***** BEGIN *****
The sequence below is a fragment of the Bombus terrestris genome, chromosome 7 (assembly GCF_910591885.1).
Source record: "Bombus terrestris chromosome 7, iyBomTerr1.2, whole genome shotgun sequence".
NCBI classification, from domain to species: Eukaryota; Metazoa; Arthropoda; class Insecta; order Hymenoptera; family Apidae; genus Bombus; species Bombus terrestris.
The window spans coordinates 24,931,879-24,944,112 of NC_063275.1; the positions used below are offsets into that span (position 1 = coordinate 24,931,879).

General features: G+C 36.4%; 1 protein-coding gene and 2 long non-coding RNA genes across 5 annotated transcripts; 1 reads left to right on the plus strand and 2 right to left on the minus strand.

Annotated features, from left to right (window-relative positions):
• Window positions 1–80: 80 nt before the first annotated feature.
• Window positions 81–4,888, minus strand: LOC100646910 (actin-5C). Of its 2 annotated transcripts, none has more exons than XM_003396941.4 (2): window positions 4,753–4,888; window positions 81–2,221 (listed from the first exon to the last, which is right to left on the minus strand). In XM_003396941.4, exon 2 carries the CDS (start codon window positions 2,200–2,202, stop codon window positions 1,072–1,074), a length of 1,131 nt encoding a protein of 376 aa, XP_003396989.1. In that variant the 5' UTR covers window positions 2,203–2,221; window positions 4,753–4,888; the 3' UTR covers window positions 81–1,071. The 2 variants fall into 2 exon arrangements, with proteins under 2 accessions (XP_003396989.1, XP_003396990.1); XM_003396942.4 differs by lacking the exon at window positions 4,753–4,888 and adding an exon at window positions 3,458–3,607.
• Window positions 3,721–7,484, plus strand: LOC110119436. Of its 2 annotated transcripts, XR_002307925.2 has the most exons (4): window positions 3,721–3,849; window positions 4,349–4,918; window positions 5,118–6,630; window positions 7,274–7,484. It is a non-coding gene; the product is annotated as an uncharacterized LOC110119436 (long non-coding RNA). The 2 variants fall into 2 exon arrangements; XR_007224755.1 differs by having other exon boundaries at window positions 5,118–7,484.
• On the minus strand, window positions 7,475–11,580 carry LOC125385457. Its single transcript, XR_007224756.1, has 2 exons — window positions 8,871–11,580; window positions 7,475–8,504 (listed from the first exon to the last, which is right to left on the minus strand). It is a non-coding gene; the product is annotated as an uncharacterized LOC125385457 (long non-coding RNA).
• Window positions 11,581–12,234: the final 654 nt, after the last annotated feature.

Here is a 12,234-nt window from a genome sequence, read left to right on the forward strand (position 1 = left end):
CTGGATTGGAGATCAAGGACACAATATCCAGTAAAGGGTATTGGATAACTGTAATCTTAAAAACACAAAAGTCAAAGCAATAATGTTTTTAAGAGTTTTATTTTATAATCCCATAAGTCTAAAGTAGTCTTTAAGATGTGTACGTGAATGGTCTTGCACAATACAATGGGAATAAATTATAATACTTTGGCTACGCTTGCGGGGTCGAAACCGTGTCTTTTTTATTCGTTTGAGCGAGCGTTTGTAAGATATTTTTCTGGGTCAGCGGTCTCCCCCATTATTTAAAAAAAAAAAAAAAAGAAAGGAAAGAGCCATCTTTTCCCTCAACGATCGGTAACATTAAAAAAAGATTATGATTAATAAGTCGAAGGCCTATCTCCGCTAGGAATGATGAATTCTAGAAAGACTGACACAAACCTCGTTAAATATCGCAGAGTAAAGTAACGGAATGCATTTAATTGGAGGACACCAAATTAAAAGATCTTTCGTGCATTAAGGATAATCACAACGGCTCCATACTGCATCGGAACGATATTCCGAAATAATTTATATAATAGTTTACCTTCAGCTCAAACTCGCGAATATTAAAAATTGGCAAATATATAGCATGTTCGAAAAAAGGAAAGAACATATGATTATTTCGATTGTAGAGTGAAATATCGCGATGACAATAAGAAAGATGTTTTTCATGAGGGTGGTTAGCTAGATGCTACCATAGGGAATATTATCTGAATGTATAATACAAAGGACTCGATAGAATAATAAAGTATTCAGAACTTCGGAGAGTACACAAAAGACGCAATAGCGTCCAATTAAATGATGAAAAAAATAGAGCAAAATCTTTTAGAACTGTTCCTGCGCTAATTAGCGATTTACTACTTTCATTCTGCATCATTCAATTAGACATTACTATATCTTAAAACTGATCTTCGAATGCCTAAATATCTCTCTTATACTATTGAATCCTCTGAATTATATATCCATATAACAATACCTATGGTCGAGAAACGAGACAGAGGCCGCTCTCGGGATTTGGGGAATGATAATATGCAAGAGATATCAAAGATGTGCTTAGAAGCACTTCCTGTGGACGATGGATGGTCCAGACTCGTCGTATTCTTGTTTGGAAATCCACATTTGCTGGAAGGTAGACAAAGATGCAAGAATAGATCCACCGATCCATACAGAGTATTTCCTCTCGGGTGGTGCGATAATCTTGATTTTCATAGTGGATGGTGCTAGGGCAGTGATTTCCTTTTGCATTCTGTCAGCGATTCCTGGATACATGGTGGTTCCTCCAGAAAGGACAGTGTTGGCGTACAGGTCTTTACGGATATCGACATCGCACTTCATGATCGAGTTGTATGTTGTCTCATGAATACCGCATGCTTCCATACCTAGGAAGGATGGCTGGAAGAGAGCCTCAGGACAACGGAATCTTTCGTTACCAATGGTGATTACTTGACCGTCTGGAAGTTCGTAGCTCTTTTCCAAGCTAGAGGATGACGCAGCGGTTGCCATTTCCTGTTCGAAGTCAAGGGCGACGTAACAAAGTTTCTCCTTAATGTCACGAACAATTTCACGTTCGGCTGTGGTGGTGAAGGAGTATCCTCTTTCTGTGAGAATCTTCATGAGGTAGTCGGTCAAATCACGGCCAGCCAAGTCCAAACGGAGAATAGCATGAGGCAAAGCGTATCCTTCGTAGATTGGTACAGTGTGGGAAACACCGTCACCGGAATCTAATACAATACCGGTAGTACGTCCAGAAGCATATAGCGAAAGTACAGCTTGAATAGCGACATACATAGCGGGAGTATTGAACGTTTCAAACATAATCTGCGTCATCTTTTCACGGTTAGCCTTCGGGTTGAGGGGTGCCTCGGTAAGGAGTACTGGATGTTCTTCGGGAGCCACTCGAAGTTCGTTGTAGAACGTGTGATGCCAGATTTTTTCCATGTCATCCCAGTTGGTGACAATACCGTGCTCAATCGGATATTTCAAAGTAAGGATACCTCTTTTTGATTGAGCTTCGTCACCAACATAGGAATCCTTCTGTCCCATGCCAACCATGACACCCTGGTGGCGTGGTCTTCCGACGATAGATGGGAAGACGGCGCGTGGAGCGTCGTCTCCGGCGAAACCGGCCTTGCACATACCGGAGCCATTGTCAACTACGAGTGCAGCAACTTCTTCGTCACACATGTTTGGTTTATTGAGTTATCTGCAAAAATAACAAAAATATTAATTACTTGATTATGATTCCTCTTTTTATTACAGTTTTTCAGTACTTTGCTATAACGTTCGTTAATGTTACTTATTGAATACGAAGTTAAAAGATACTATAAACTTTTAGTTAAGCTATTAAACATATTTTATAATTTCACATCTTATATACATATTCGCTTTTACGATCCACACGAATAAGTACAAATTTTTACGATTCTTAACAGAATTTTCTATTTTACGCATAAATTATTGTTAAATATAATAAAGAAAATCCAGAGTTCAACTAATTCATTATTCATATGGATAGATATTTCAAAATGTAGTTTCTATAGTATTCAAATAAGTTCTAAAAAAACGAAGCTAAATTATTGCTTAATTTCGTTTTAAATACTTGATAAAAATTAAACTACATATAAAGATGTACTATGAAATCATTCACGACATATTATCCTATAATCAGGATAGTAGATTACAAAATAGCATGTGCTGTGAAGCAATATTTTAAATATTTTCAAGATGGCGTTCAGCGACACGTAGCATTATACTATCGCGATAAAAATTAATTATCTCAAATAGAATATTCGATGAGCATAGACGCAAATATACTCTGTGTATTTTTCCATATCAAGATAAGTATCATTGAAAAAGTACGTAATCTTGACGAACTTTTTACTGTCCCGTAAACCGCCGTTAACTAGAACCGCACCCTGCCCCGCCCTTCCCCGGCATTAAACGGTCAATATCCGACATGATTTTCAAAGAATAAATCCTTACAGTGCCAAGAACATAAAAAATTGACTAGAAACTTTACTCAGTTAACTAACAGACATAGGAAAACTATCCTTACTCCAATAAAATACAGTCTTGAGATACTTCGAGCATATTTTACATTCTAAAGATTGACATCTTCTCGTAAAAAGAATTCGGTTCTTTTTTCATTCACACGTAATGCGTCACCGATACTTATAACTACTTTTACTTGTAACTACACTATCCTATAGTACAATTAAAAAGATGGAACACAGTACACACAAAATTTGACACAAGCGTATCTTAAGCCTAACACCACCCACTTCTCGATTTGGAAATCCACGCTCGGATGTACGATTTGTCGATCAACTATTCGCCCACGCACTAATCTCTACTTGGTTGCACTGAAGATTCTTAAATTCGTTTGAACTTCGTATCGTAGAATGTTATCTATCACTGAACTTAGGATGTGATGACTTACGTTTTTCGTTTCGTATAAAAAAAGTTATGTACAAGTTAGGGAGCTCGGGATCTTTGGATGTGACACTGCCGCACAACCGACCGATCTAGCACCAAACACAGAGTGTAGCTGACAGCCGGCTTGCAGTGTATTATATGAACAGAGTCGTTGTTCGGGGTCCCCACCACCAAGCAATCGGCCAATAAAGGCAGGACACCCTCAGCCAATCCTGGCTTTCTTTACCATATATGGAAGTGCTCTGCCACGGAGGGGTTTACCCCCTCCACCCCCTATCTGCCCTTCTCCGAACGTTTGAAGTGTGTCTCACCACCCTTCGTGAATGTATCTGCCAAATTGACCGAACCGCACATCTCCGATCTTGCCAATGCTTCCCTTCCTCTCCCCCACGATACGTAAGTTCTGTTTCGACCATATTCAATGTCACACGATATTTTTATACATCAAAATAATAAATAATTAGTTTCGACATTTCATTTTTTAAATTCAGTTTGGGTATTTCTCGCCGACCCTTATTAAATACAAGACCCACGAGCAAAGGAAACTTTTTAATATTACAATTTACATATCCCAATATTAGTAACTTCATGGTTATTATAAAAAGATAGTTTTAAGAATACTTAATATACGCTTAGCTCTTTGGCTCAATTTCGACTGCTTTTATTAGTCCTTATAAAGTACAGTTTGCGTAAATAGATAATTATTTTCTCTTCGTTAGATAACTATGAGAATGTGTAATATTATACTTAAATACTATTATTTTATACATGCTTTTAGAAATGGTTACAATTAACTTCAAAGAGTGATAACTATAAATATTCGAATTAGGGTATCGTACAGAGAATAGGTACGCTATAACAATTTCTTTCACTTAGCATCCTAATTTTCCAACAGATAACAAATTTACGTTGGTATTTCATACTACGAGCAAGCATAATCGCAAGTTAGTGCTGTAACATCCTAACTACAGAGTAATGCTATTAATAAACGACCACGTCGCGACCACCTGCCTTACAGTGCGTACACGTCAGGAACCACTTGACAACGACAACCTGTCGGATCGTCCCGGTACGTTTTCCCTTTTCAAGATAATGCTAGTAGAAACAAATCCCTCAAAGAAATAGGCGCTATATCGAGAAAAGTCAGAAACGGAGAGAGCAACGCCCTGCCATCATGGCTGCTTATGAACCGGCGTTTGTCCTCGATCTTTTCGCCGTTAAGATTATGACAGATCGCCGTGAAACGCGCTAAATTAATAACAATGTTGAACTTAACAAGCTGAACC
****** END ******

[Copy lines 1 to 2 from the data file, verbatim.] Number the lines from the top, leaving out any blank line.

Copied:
The sequence below is a fragment of the Bombus terrestris genome, chromosome 7 (assembly GCF_910591885.1).
Source record: "Bombus terrestris chromosome 7, iyBomTerr1.2, whole genome shotgun sequence".